Opportunities in Crisis: The Future of Refugee Policy in Germany and Europe

Report by the Expert Council of German Foundations on Integration and Migration
25 April, 2017

This report’s core messages are very positive:

“In its 2017 Annual Report, the Expert Council outlines proposals for further development of EU refugee policy that aim to redistribute responsibilities within the EU. One core element for the fair distribution of refugees are EU-wide rights of free movement that refugees could be granted under certain conditions. This year’s report also deals with possibilities and limits in the cooperation with transit countries and countries of initial reception, including the EU-Turkey Statement. In a second part, the SVR analyses the new regulations to integrate refugees in Germany, mainly in the areas of housing, education and the labour market as well the communication of values. The SVR describes the need for action that still exists for policymakers and presents concrete recommendations.”

Please click here to access the full report.

US to honour ‘dumb’ Australia migrant deal

Article on BBC News
22 April, 2017

“The United States has confirmed it will be going through with a migrant resettlement plan made with Australia.

US President Donald Trump once called the deal, which was agreed under his predecessor, “dumb“.

The agreement allows for up to 1,250 asylum seekers to Australia to resettle in the US.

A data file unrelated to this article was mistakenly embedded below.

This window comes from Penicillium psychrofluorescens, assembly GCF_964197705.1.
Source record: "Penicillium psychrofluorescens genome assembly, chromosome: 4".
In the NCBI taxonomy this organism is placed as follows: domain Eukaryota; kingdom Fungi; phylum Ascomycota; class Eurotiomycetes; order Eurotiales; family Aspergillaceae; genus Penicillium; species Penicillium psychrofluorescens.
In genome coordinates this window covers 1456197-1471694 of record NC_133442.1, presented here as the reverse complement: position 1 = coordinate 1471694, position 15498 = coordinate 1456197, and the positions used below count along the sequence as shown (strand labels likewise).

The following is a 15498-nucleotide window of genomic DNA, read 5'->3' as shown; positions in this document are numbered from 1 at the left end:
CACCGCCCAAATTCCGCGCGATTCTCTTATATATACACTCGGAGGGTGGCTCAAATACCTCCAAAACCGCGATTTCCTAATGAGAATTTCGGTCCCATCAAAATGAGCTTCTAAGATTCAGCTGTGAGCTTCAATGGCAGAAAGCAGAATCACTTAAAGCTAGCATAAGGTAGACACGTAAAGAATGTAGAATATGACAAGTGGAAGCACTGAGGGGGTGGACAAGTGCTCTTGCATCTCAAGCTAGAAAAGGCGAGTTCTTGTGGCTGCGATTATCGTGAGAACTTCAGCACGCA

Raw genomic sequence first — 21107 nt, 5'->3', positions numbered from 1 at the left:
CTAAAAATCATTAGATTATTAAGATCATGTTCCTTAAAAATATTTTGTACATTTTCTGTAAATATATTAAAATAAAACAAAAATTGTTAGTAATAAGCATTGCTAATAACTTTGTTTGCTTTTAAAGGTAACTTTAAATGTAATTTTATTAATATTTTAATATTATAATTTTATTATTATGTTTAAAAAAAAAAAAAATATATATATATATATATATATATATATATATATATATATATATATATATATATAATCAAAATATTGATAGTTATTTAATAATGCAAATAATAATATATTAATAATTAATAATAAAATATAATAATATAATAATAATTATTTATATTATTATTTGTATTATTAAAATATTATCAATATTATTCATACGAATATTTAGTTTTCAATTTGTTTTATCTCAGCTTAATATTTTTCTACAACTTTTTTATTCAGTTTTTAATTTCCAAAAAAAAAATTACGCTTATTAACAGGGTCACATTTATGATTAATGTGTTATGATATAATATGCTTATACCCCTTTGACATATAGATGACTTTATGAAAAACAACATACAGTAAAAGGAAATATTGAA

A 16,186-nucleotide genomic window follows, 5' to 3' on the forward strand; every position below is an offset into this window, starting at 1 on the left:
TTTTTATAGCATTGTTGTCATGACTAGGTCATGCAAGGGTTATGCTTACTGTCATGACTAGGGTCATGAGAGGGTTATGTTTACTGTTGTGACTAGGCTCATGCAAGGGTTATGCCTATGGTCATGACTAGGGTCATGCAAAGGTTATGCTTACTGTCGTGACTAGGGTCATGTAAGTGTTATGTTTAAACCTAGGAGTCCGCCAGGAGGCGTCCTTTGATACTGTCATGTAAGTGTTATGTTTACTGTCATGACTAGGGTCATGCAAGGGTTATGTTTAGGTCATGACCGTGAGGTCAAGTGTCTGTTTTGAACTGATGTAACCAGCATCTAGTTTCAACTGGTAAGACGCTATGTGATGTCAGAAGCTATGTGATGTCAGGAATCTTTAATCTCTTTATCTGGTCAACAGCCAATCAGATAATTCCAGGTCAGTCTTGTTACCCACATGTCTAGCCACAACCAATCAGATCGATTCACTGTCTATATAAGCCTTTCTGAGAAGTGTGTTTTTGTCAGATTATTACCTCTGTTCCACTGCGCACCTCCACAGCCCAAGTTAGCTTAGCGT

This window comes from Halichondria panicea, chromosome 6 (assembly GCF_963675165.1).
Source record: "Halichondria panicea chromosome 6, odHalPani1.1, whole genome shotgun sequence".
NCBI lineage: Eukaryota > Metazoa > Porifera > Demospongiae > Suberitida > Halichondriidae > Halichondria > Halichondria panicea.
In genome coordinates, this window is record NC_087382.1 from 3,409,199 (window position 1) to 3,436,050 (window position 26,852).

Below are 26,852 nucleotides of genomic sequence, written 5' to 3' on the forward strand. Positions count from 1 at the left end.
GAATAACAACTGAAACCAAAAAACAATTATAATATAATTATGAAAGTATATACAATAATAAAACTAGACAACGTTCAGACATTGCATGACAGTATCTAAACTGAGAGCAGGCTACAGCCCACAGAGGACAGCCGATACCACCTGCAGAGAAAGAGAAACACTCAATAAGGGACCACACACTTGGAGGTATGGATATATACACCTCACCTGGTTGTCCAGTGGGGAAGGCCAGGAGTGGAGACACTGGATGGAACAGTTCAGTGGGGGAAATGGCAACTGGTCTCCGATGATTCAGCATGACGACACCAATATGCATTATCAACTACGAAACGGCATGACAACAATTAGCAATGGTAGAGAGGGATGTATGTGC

In return, Mr Turnbull’s administration has agreed to resettle people from Guatemala, Honduras and El Salvador who have sought asylum in the US.

The deal would be honoured but not necessarily admired, visiting Vice-President Mike Pence said after talks with Australian PM Malcolm Turnbull.

Australia has controversially refused to accept the asylum seekers, most of whom are men from Iran, Afghanistan and Iraq, and instead holds them in offshore detention centres on the Pacific nations of Nauru and Papua New Guinea.

If the men are found to be refugees, they are settled outside Australia, in Papua New Guinea, Nauru or Cambodia.”

Great news for the 1400 persons stuck in Nauru and PNG for almost four years, including many children, some born there. Hopefully, they will be processed quickly.

To read the article on the BBC’s website, please click on the following link.

  The Danish authorities have called for Zarmena Waziri, 70, who has dementia, to be deported to Afghanistan. She has suffered multiple strokes and has high blood pressure. Photo Credit: Andrew Testa for The New York Times on The New York Times' website.

Old, Ill and Ordered Deported From Denmark to Afghanistan

Article in The New York Times
22 April, 2017

“Zarmena Waziri’s dementia is so severe that when she recently ate an orange she forgot to swallow and nearly choked to death. She has suffered multiple strokes, has high blood pressure and wears a diaper.

Now, in a case that has captured headlines across Denmark, the Danish authorities have called for Mrs. Waziri, a 70-year-old Afghan woman, to be deported to Afghanistan, where, her children say, she is sure to die.

Her daughter Marzia, her main caregiver, has lived in Aarhus, Denmark’s second-largest city, for 25 years and owns a small grocery business. Marzia’s two children are Danish citizens.